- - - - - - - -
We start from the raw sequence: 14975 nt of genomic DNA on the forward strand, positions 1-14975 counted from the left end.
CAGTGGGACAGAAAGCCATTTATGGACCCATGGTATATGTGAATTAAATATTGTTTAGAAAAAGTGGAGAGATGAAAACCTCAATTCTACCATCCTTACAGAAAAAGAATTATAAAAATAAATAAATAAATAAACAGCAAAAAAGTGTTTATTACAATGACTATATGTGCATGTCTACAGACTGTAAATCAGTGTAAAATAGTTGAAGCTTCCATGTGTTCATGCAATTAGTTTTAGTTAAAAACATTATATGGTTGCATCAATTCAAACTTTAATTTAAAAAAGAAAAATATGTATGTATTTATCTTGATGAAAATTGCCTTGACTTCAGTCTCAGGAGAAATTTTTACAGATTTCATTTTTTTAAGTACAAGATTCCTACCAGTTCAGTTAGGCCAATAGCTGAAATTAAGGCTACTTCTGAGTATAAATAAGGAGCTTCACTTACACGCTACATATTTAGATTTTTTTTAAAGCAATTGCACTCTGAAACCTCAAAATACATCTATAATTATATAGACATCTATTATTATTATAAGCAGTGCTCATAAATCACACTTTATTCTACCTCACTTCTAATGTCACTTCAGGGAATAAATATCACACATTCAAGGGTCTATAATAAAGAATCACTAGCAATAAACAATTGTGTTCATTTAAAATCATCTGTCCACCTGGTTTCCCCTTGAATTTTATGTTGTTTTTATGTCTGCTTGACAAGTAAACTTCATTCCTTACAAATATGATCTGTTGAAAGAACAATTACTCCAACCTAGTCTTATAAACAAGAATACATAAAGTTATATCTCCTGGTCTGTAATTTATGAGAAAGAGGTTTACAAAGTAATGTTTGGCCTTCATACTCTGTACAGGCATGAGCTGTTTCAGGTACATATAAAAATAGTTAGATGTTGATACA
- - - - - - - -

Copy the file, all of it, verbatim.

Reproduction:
We start from the raw sequence: 14975 nt of genomic DNA on the forward strand, positions 1-14975 counted from the left end.
CAGTGGGACAGAAAGCCATTTATGGACCCATGGTATATGTGAATTAAATATTGTTTAGAAAAAGTGGAGAGATGAAAACCTCAATTCTACCATCCTTACAGAAAAAGAATTATAAAAATAAATAAATAAATAAACAGCAAAAAAGTGTTTATTACAATGACTATATGTGCATGTCTACAGACTGTAAATCAGTGTAAAATAGTTGAAGCTTCCATGTGTTCATGCAATTAGTTTTAGTTAAAAACATTATATGGTTGCATCAATTCAAACTTTAATTTAAAAAAGAAAAATATGTATGTATTTATCTTGATGAAAATTGCCTTGACTTCAGTCTCAGGAGAAATTTTTACAGATTTCATTTTTTTAAGTACAAGATTCCTACCAGTTCAGTTAGGCCAATAGCTGAAATTAAGGCTACTTCTGAGTATAAATAAGGAGCTTCACTTACACGCTACATATTTAGATTTTTTTTAAAGCAATTGCACTCTGAAACCTCAAAATACATCTATAATTATATAGACATCTATTATTATTATAAGCAGTGCTCATAAATCACACTTTATTCTACCTCACTTCTAATGTCACTTCAGGGAATAAATATCACACATTCAAGGGTCTATAATAAAGAATCACTAGCAATAAACAATTGTGTTCATTTAAAATCATCTGTCCACCTGGTTTCCCCTTGAATTTTATGTTGTTTTTATGTCTGCTTGACAAGTAAACTTCATTCCTTACAAATATGATCTGTTGAAAGAACAATTACTCCAACCTAGTCTTATAAACAAGAATACATAAAGTTATATCTCCTGGTCTGTAATTTATGAGAAAGAGGTTTACAAAGTAATGTTTGGCCTTCATACTCTGTACAGGCATGAGCTGTTTCAGGTACATATAAAAATAGTTAGATGTTGATACA